Michael York and Olivia Hussey, Lost Horizon (1973)

Michael lucked out and didn't have to sing, but since I can't help myself here is Swedish actress and Bergman muse Liv Ulman singing the atrocious, World is a Circle, just so you can get the idea....

To quote the great Leonard Pith Carnal, "truly bad".

Anyway, at this point, I was something of a fan, then came York's real breakthrough from supporting man to full fledged movie star.

Shot in two parts, Richard Lester's all star adaptation of Alexander Duma's The Three Muskeeters, was a huge international hit, with York just fantastic as the young swordsman D'Artagnan.

Oliver Reed, Michael York, Richard Chamberlain and Frank Finlay

The Three Musketeers and it's second half, the Four Musketeers, were bright films, with exceptional style that catch both the solid sense of humor of Duma's classic but also the sense of grand adventure. In my own personal opinion these are two of the finest action movies ever made and are far and away the best telling of this classic tale that was ever put on screen.

Next up for York, starring along with Jenny Agutter in what is probably his most famous role, renegade Sandman, Logan-5, in the 1976 science fiction classic, Logan's Run.

Whoops that's not Michael York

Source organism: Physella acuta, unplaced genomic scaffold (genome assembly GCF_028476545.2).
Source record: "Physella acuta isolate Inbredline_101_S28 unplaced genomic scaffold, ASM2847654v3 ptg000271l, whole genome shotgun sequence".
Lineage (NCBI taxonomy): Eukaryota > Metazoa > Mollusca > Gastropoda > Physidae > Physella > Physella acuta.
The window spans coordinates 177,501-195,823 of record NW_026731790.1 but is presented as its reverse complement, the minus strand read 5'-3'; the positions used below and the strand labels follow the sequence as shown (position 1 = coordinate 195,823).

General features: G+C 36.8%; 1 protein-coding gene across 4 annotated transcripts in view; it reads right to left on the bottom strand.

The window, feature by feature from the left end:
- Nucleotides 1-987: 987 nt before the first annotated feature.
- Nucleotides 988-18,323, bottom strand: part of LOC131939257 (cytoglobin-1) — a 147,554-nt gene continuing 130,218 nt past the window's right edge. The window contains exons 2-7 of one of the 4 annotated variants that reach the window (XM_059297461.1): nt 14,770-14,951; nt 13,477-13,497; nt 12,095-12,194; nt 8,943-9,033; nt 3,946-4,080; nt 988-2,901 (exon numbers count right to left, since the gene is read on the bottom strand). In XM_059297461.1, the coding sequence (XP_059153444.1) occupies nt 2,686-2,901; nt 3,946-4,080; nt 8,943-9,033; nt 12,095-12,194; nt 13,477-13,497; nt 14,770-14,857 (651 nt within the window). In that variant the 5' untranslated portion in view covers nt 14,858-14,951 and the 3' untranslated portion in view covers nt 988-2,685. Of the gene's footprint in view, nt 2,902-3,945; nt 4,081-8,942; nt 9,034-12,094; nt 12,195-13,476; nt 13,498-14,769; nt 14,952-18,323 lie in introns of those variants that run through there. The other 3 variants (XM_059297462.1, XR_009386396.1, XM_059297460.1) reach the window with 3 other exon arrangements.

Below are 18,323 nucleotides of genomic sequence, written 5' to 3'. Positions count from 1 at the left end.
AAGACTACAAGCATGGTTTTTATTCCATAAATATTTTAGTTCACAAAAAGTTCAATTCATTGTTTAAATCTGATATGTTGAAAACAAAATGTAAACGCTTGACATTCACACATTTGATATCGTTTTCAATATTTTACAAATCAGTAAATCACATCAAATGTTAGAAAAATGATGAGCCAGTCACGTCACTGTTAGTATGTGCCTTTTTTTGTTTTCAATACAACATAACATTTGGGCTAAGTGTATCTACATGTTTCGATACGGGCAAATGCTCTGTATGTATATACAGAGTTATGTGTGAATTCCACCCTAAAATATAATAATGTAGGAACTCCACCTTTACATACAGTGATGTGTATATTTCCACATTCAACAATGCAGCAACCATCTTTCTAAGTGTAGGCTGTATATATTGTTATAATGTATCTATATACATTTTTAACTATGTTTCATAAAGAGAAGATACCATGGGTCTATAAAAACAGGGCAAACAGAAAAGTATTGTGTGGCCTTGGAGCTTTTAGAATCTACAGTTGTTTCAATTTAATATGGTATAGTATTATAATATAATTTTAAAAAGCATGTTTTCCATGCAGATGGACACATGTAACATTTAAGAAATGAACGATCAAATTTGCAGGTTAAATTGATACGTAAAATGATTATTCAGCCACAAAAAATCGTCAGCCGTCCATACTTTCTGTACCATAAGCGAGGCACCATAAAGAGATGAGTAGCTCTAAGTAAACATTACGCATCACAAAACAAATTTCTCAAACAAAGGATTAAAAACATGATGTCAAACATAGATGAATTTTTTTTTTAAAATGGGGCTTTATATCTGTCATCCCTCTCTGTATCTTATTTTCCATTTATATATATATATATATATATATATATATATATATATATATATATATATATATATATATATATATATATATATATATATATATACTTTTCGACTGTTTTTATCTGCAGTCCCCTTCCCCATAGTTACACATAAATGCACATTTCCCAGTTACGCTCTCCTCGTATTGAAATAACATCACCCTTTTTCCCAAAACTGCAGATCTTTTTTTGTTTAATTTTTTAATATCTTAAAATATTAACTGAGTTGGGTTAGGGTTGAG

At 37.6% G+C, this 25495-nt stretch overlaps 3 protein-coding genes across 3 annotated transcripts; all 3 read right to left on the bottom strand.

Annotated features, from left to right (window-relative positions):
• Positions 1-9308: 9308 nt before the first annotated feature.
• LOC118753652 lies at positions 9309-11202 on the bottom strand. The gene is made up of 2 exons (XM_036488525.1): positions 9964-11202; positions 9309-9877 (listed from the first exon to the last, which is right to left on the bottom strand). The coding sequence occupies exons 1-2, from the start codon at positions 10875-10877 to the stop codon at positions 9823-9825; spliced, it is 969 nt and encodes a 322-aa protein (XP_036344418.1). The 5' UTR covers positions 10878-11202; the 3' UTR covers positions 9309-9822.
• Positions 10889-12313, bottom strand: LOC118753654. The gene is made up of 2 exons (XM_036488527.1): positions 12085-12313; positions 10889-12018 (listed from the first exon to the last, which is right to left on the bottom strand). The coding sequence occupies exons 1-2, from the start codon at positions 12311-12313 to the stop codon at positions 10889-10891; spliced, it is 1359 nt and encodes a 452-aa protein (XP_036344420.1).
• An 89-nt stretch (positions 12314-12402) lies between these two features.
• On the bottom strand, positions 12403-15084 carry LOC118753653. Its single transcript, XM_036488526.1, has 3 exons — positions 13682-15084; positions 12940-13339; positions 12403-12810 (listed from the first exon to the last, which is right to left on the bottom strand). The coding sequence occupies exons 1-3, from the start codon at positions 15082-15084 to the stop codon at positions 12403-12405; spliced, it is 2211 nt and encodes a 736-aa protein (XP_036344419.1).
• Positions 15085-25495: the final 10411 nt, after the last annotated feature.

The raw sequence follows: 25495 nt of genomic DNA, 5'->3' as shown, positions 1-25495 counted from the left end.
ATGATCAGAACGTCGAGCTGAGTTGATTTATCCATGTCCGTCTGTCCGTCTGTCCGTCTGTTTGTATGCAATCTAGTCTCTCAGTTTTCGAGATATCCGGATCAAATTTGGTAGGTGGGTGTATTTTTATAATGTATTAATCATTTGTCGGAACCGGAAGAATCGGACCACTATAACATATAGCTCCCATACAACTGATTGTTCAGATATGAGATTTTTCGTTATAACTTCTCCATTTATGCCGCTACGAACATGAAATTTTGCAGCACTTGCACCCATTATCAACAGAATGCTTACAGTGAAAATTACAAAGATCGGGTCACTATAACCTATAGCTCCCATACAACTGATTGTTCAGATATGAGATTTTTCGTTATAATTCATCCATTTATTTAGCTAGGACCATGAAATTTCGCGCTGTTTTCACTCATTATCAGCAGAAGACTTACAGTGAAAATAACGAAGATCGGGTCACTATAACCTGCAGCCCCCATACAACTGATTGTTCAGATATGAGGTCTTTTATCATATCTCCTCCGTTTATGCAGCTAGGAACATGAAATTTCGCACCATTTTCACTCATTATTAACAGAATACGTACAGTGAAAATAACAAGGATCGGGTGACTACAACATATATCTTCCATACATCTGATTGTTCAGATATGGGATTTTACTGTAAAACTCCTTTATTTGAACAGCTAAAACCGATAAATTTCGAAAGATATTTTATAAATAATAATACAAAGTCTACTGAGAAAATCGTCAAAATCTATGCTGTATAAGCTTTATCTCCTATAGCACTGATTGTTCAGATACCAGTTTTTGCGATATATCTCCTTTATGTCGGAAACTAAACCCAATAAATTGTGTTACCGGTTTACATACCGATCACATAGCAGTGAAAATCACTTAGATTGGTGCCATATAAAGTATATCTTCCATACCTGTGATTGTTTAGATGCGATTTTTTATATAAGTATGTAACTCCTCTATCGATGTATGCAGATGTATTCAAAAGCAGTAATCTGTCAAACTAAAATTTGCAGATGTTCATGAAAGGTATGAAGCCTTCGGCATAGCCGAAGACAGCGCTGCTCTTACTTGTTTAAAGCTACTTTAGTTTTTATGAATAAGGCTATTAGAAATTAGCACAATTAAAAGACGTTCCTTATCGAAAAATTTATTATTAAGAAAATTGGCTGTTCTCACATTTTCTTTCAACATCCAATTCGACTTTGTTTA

Let's try that again.

Michael York, as Logan-5

Logan's Run story of a youthful utopia with a price, is a classic among science fiction fans but it bombed at the box office, and was the start of the end of York's days as a leading man, but he still had a couple more nice moments before the decade was out.

York put in a strong performance opposite the great Burt Lancaster in the 1977 remake of The Island of Dr Moreau 

Michael York in the Island of Doctor Moreau (1977)

And finally finishing off the decade with a solidly funny turn as Marty Feldman's "slightly more identical" twin brother in the Last Remake of Beau Geste.

Marty Feldman, Ann Margret and Michael York

Sadly though both of these films were box office poison as well and this was pretty much the end of York's career as a leading man. Never the less, York has continued on becoming a popular character and voice actor and of course had a major role in the Austin Powers series.

But for awhile there Michael York was one of the best of the 70's

Russia Wins The Space Race

© RIA Novosti. Alexey Kudenko

Russia to Carry Out 3 Space Launches in August

Russia's space agency Roscosmos said on Friday it is planning to launch two satellites and a space freighter next month.
The Express-AM4 satellite will be launched on August 18 on board a Proton-M carrier rocket from the Baikonur Space Center in Kazakhstan.
A Progress M-12M cargo spacecraft will be launched from Baikonur to the International Space Station on August 24 on board the Soyuz-U launch vehicle.
A Soyuz-2.1b carrier rocket will orbit a Glonass-M navigation satellite after the launch on August 25 from the Plesetsk Space Center in northern Russia.